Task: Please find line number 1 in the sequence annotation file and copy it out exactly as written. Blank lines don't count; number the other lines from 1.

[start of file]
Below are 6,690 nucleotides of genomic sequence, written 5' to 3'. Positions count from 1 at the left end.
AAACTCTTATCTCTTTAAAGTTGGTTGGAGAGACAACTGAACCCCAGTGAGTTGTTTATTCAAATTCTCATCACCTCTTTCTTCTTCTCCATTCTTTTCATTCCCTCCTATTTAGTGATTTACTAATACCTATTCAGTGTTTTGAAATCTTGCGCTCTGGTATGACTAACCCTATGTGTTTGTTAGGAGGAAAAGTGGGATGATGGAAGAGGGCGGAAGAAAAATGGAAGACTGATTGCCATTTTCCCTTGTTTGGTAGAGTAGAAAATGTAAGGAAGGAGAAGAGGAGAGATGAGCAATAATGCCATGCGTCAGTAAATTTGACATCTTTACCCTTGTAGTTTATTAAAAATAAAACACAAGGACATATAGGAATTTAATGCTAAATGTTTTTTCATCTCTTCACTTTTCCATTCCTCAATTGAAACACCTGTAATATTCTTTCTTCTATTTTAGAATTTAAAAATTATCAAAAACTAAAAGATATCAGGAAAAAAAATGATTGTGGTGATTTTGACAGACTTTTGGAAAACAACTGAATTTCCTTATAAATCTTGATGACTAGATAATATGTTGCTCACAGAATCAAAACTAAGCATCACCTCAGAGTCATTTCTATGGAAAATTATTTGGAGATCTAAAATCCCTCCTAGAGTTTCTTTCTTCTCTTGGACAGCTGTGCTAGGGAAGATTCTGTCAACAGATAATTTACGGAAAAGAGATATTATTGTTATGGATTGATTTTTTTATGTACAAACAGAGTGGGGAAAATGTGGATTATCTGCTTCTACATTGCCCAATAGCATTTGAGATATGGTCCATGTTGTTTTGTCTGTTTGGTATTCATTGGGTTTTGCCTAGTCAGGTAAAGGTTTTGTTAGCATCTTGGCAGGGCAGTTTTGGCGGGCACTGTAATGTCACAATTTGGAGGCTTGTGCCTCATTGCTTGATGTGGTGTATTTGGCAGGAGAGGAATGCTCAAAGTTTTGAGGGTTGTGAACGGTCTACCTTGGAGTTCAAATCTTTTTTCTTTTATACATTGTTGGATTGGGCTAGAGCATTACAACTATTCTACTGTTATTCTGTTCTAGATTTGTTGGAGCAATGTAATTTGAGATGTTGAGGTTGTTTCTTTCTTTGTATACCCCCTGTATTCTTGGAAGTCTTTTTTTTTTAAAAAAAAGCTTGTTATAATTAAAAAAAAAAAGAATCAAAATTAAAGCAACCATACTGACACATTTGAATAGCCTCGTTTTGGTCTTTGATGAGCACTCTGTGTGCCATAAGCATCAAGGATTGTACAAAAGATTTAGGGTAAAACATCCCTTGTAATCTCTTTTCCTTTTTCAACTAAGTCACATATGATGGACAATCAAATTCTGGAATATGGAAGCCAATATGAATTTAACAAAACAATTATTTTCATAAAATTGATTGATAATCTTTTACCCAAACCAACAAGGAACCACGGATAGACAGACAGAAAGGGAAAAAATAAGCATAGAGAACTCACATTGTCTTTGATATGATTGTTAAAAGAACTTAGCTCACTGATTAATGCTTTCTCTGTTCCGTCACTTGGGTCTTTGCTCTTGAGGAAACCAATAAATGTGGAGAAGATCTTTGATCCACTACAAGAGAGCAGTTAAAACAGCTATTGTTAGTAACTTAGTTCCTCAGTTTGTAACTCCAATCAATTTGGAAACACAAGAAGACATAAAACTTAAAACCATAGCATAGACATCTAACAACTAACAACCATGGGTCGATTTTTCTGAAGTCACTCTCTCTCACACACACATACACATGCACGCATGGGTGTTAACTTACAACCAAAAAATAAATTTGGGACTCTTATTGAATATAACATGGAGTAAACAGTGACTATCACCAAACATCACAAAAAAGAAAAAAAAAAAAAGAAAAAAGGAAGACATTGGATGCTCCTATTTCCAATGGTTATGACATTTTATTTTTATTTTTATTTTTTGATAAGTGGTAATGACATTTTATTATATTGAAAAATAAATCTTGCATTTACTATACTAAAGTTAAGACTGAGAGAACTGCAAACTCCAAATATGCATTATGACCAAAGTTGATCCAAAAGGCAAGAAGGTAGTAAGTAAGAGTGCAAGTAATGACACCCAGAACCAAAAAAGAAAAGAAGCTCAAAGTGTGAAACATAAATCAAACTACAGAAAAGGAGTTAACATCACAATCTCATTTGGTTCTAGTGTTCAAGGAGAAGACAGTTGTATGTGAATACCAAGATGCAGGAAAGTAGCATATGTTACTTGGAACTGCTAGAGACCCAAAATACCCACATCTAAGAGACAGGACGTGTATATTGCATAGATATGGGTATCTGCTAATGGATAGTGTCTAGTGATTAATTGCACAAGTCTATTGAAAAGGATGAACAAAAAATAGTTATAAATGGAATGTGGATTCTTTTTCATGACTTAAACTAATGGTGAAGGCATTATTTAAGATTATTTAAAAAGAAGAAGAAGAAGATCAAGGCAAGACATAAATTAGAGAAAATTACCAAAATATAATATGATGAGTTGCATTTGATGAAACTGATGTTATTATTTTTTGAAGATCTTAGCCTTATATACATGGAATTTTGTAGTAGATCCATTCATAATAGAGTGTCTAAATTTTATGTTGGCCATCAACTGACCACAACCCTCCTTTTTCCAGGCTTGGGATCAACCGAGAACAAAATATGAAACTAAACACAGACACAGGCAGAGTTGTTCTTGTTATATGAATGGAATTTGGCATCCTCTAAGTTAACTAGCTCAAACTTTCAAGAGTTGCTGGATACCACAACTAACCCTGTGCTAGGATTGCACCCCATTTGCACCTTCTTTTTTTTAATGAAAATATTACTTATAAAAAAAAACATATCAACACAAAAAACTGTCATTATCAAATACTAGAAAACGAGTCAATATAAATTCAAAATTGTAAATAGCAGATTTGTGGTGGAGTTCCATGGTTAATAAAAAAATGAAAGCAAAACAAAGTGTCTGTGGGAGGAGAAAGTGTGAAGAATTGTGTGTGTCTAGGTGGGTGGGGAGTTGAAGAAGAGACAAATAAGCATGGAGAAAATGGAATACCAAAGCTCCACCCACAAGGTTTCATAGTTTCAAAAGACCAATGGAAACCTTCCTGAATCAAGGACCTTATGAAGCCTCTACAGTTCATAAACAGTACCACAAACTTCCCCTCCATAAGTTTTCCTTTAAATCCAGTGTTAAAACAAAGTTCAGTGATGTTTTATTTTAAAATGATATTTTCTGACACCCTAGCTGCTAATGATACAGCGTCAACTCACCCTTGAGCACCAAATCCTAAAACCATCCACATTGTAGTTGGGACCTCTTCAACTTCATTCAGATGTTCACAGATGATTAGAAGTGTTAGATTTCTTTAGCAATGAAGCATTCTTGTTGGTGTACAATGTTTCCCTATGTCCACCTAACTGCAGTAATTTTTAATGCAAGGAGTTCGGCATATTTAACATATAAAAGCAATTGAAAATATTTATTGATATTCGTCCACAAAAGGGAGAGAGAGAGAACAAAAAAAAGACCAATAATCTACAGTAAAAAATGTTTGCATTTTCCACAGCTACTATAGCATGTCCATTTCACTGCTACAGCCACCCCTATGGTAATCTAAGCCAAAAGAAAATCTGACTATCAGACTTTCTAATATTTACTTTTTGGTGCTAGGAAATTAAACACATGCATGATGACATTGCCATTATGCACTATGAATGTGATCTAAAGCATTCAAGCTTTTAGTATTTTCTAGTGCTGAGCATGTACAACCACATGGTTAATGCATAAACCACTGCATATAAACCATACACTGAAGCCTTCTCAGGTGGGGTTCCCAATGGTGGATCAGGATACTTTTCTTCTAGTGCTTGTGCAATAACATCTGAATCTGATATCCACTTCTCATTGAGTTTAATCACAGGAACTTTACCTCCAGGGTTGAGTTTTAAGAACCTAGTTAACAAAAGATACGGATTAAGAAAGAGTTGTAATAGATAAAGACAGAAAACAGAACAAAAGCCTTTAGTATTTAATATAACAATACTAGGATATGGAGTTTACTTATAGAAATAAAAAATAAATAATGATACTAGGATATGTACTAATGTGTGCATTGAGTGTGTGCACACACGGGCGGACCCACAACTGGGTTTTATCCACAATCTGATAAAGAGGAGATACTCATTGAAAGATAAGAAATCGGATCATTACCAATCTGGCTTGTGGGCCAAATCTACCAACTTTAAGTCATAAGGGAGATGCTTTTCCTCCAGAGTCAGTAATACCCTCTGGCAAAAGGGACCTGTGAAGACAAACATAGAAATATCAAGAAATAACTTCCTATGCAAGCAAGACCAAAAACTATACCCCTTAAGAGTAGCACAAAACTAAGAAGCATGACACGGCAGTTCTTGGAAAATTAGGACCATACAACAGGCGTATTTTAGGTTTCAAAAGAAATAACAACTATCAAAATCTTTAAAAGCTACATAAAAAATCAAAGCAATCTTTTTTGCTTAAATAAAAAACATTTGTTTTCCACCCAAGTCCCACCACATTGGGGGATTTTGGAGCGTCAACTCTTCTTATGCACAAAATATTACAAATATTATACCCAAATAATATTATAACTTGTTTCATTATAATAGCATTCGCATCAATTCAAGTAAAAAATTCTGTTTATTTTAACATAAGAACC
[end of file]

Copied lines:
Below are 6,690 nucleotides of genomic sequence, written 5' to 3'. Positions count from 1 at the left end.